In and out of the mind

Colin McGinn

  • Renewing Philosophy by Hilary Putnam
    Harvard, 234 pp, £19.95, January 1993, ISBN 0 674 76093 X

In a neglected passage in The Problems of Philosophy Bertrand Russell unapologetically writes:

A priori knowledge is not all of the logical kind we have been hitherto considering. Perhaps the most important example of non-logical a priori knowledge is knowledge as to ethical value ... We judge, for example, that happiness is more desirable than misery, knowledge than ignorance, goodwill than hatred, and so on. Such judgments must, in part at least, be immediate and a priori. Like our previous a priori judgments, they may be elicited by experience ... But it is fairly obvious that they cannot be proved by experience ... Knowledge as to what is intrinsically of value is a priori in the same sense in which logic is a priori.

Thus, for Russell, ethical knowledge enjoys the privileges and securities that the rationalists discerned in our knowledge of logic and mathematics: immediacy, certainty, necessity. It is a paradigm of what true knowledge should be like, and contrasts sharply, in Russell’s epistemology, with the empirical knowledge we seek in science. There Russell finds only uncertainty, indirectness, questionable inference. We know the world of science merely ‘by description’, as a projection from what we are immediately ‘acquainted with’, and we must rely on indirect, subjective ‘signs’ if we are to venture any objective knowledge at all. The nature of the objects described by science is inherently conjectural; even the space that contains them is beyond our faculties of direct awareness. Most disturbing of all, the basic principle of scientific inference – namely, induction – is incapable of empirical support, and subject to radical (and rational) scepticism. According to Russell’s conception of human knowledge, then, ethics ranks a good deal higher than science on the scale of epistemic virtue; it occupies a place our faculties can reach. To compare ethical knowledge unfavourably with scientific knowledge would be absurd. Science is by no means the standard against which all other claims to knowledge are to be judged.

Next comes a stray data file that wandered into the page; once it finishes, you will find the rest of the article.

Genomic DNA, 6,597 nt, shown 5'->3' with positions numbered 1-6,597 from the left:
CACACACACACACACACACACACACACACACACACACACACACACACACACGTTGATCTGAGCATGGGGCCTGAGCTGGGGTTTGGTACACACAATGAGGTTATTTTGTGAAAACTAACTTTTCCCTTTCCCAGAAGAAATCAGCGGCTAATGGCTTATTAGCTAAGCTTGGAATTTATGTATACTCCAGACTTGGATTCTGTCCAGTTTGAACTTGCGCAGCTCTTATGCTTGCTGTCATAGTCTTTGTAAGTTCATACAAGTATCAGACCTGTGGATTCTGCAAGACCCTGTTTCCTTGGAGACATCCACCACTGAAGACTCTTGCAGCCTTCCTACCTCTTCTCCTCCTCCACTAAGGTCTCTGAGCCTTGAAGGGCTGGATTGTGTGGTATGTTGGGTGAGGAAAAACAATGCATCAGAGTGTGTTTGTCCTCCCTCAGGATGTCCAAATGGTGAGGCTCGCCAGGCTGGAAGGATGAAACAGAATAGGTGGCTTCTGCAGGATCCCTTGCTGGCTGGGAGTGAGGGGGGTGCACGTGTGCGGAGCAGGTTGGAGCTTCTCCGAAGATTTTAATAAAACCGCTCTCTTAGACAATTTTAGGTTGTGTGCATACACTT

Nor is this position merely eccentric or even obsolete: essentially the same structure emerges from the conception of human knowledge powerfully advocated by Noam Chomsky. Think of the human mind as a modular congeries of special-purpose facilities – organs for knowing – which are biologically based and innately specified. Then science, for Chomsky, is simply the result of a happy convergence between objective truth about the world and the particular epistemic organs we happen to possess. There is no sense in which these faculties were designed with scientific knowledge as their goal – in contrast with (say) our knowledge of language. Science is possible for us only because it is a remote by-product of some independently selected faculty; and it will encounter obstacles of principle where fact and faculty fail to match. We are not natural scientists, but rely on a kind of biological luck. This is why science is so hard to acquire and admits so much variation between individuals – in marked contrast to language.

Moreover, according to Chomsky, it is plausible to see our ethical faculty as analogous to our language faculty: we acquire ethical knowledge with very little explicit instruction, without great intellectual labour, and the end-result is remarkably uniform given the variety of ethical input we receive. The environment serves merely to trigger and specialise an innate schematism. Thus the ethical systems of different cultures or epochs are plausibly seen as analogous to the different languages people speak – an underlying universal structure gets differentiated into specific cultural products. So, while science must depend on faculties whose biological purpose is not itself science – or anything very close to science – ethics seems far more deeply embedded in our original mental design. Perhaps the innate system of commonsense psychology, installed to negotiate our social relations, contains the resources for generating the basic principles of ethics. But there is surely no prospect that knowledge of quantum physics or evolutionary theory will be found to stem thus directly from anything with a well-defined biological function. On the Chomskyan model, both science and ethics are natural products of contingent human psychology, constrained by its specific constitutive principles; but ethics looks to have the securer basis in our cognitive architecture. There is an element of luck to our possession of scientific knowledge that is absent in the case of our ethical knowledge.

The full text of this book review is only available to subscribers of the London Review of Books.

You are not logged in